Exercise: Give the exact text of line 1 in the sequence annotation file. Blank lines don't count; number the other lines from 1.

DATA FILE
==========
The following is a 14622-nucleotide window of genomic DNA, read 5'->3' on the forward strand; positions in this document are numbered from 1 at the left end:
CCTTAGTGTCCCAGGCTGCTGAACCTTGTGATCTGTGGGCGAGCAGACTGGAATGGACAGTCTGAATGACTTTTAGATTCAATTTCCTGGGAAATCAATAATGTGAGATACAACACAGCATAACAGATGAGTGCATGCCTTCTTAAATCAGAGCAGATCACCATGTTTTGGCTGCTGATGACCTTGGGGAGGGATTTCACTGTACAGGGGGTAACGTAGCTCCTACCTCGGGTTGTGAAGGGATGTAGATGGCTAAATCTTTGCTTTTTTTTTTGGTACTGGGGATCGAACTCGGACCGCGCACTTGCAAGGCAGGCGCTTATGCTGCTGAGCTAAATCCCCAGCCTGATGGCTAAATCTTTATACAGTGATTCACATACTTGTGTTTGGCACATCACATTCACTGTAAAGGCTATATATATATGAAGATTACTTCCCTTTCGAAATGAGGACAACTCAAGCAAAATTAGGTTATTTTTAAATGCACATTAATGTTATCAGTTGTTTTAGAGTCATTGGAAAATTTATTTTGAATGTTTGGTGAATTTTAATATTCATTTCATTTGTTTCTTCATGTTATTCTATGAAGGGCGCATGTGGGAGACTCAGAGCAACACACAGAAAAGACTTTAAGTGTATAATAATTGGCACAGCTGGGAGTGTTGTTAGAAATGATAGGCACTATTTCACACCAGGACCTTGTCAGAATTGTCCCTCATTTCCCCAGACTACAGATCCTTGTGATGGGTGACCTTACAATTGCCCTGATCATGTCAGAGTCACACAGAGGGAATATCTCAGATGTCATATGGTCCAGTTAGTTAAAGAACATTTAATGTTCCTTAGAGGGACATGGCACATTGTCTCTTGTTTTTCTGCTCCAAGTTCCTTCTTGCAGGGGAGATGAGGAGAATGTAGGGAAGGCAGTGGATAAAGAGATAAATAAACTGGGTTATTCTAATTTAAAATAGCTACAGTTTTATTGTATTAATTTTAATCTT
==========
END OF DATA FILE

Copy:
The following is a 14622-nucleotide window of genomic DNA, read 5'->3' on the forward strand; positions in this document are numbered from 1 at the left end: